• 1946 Tupperware – Earl Tupper purifies polyethylene slag, a waste product, and molds it into lightweight unbreakable kitchen items known as Tupperware. Tupperware sold over $2.1B worth of the product at its peak in 2015.
  • 1948 Acrylonitrile Butadiene Styrene (ABS) – ABS – a thermoplastic polymer – was patented in 1948 and introduced commercially in 1954. This plastic is best known for its toughness, which is the reason LEGO chooses ABS when designing and patenting its trademark bricks in 1958.
  • 1965 Poly-Paraphenylene Terephthalamide (Kevlar) – Stephanie Kwolek creates a new strong heat-resistant synthetic fiber. It is first used to strengthen racing tires. Kevlar is used for personal protection in the military and in sports and in many other applications.
  • 1965 Plastic Shopping Bags – Swedish company Celloplast patents what will become the ubiquitous plastic shopping bag. Made of HDPE, the design is called “the t-shirt plastic bag”.
  • 1970 Medical Uses – The first flexible plastic IV bag is released for commercial use. The bag allows for closed transfusions and reduces the risk of contamination. Single-use plastic items soon replace many of the multi-use glass and/or metal items once used for medical tasks.
  • 1988 – The Society of the Plastics Industry introduced a voluntary resin identification coding system that provides a consistent system for identifying plastics resins used in packaging containers.
  • 1996 – Salad-in-a-bag packaging (metallocene-catalyzed polyolefins) was introduced, helping to reduce food waste and making it easier to purchase fresh produce.
  • 2000 – Polylactic Acid (PLA) made from corn is introduced to the packaging market, bringing back bio-based plastic to packaging.
  • 2007 – The two-liter plastic beverage bottle and the one-gallon plastic milk jug reach a milestone in “lightweighting” – both containers shed a third of their weight since they became widely used in the 1970s.
  • 2008 – Plastic bottles achieve a 27% recycling rate, reclaiming 2.4 billion pounds of plastic. (More pounds of plastic bottles have been recycled every year since 1990!) And polyethylene plastic bags and wraps achieve a 13% recycling rate, reclaiming 832 million pounds of plastic. (The recycling rate for polyethylene plastic bags and wraps has doubled since 2005.)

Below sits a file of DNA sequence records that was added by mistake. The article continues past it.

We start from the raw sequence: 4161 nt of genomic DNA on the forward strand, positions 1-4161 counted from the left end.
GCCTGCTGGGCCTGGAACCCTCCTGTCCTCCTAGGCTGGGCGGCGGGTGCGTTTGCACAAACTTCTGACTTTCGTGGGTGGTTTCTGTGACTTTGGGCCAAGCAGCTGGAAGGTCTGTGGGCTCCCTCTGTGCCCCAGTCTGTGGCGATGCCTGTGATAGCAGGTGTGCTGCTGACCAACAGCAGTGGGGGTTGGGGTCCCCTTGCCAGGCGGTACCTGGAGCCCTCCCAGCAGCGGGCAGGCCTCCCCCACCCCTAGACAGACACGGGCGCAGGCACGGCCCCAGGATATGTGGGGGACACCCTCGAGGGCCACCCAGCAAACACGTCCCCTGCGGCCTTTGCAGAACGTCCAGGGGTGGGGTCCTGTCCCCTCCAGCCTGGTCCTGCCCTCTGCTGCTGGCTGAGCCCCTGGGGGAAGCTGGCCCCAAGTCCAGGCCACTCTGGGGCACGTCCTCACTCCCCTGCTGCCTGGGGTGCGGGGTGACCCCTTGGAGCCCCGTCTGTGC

• 2010 – MetallyteTM films were introduced to help keep sharp contents (coffee beans, grains, noodles, croutons) fresher by reducing packaging tears. The new films are also lighter than foil-based designs. 

Recent Innovations in Plastics

Since 2010, the plastics industry has seen significant innovations in the way we form plastics products, and one of the most prominent developments is 3D printing. This process enables designers and engineers to create unique molds that can be used for different types of plastic products. 

Developments in 3D printing are happening at a rapid pace and they are making it possible for participants to create their own designs, collaborate with others on their ideas, and produce physical products in minutes rather than days.

There have been many breakthroughs in plastics and polymers in the area of sustainability and making our plastics “greener”. Green plastics and polymers are truly the future of the industry. It’s not just about producing less waste, but also about using renewable resources. It’s clear that we will need to make some major changes in how we produce plastics and polymers if we want to be able to sustain our way of life and our planet.

Natural plastics are biodegradable and made from natural products such as corn or sugarcane. Bioplastics are also made from natural products, but they are not easily biodegradable. The adoption of pure biopolymers has been slow, as they lack some of the qualities needed for commercial use. However, natural plastics additives have been more of a commercial success, and they can be used to make plastic products more environmentally friendly and sustainable.

Bio-based plastics additives can be used to make plastic products more environmentally friendly. Bio-based plastics additives are sustainable, renewable, and biodegradable. As the world is becoming more aware of the devastating effects that plastic can have on our environment, many people are switching to greener options. One way that people can do this is by adding bio-based plastics additives to their plastic products.

Although plastics are plaguing our planet with waste and pollution, they have paved the way to create many of the products that we use every day. 

Plastics in the future will certainly be more sustainable, contain more bio-based materials and become much easier to recycle and reuse.

Join us as we make a world out of hemp.

Heartland Team

Part 2